If we assume that the seizures effected by our colleagues at CBP represent some fraction of the overall illegal flows that are being smuggled into the U.S. through different routes and despite our best efforts; then we should worry that the public health impact of a decline in prescription opioid use in the medical setting could be offset by the rise in highly potent, illicit opioids like fentanyl. The FDA has garnered a strong partner with CBP in our efforts to combat these trends, whether it be our joint scientific or operational work. Our two teams are collaborating closely on solutions to this problem. We’re taking new steps to confront this dangerous turn.
We have additional enforcement operations underway. We’re taking new steps to promote innovation in the development of alternative treatments for pain that may not be as addictive as opioids. At the same time, we’re advancing new policies to rationalize the legal use of prescription opioid drugs in the medical setting. To address this goal we are also developing an approach on the use of blister packs for opioid drugs as a way to better control prescription dispensing and reduce exposure.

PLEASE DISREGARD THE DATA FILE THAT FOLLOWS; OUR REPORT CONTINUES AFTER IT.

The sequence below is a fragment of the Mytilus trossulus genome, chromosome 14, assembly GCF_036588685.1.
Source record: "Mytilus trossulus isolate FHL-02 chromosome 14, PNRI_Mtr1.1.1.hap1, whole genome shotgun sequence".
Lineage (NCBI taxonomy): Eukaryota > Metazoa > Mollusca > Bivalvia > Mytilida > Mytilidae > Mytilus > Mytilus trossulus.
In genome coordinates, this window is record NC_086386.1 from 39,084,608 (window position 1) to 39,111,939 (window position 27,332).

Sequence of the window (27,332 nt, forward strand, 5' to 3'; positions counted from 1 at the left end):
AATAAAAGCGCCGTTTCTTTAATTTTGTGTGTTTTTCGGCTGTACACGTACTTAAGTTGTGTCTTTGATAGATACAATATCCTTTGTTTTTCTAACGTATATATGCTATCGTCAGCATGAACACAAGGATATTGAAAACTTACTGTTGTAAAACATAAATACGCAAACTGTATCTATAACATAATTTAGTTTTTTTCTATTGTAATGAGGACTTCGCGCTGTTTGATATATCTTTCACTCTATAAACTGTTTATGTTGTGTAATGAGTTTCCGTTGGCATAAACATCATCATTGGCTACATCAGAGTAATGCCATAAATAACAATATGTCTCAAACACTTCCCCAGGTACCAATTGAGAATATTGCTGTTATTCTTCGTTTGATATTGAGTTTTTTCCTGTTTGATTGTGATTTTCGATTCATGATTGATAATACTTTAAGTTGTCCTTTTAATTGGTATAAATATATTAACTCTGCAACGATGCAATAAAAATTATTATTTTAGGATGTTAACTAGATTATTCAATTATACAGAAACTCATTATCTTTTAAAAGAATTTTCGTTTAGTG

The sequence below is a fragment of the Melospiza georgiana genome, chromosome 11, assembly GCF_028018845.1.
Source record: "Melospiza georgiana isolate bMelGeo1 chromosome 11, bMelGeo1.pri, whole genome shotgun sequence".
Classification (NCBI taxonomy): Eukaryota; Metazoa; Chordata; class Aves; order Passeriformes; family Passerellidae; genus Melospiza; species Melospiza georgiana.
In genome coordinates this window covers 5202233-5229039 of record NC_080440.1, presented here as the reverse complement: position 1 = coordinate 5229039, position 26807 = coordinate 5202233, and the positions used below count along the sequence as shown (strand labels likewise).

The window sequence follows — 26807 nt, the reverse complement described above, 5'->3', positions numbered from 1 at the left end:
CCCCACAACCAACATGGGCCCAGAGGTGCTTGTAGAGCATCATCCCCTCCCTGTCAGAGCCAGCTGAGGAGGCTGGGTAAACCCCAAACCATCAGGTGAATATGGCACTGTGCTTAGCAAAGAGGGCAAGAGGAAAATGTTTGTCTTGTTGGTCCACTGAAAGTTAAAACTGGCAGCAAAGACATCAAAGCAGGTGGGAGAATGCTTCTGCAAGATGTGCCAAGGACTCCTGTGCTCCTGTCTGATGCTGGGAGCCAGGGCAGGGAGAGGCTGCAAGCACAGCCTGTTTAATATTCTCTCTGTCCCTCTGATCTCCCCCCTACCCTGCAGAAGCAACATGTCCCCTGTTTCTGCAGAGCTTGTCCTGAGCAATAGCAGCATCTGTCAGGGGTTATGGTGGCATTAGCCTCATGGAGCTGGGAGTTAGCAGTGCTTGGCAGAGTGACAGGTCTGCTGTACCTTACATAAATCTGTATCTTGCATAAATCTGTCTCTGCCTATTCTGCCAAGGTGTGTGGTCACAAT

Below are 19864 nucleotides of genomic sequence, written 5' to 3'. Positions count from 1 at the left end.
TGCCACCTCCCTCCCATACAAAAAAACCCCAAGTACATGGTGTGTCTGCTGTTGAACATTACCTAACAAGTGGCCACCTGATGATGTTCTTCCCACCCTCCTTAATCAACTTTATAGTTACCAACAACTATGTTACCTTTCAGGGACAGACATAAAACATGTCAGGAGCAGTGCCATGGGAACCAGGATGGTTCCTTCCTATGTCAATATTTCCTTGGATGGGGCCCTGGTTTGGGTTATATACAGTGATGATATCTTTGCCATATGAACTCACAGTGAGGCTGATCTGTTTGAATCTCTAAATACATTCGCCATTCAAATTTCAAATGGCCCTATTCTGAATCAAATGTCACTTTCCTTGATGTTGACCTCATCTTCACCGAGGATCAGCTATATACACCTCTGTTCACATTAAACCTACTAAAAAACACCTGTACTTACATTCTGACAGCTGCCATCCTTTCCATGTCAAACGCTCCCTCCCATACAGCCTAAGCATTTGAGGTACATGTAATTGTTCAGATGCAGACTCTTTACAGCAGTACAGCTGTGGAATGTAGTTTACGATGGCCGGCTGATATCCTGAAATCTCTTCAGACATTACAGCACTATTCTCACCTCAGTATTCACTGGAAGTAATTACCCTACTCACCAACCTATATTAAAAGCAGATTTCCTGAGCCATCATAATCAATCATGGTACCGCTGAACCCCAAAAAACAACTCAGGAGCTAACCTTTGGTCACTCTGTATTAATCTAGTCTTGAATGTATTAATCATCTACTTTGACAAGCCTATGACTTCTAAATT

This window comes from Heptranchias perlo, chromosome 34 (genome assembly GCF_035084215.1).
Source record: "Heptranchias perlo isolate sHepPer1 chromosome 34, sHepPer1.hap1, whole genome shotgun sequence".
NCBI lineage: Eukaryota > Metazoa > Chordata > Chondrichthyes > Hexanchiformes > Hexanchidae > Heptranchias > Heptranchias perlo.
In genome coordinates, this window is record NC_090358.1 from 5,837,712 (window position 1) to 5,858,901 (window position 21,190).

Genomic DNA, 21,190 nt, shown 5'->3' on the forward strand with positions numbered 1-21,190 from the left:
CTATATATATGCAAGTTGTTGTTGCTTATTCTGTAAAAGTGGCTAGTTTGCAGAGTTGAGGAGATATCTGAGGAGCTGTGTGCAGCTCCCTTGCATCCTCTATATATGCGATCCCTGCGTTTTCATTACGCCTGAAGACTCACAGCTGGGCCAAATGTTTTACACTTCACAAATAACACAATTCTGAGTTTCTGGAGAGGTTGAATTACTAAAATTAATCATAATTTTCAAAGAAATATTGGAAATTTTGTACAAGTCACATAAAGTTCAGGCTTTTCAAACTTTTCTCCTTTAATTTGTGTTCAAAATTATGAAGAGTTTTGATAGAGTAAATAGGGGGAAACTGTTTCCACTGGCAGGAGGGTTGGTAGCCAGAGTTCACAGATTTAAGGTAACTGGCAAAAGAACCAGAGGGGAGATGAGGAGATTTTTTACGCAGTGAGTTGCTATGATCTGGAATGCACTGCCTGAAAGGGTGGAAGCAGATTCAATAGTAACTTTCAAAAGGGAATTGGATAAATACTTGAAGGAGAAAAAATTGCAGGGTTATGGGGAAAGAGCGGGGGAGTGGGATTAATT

And we’re actively considering other new policy options, like novel steps to better manage the use of high-dose opioid formulations. More FDA action is on the way.
I made a commitment 17 months ago, when I first joined the FDA as the agency’s Commissioner, that we’d do everything in our scope to address this crisis. I’ve made this promise a cornerstone of my efforts at the agency, and a foundation of my obligation to Americans.
The FDA, an agency within the U.S. Department of Health and Human Services, protects the public health by assuring the safety, effectiveness, and security of human and veterinary drugs, vaccines and other biological products for human use, and medical devices. The agency also is responsible for the safety and security of our nation’s food supply, cosmetics, dietary supplements, products that give off electronic radiation, and for regulating tobacco products.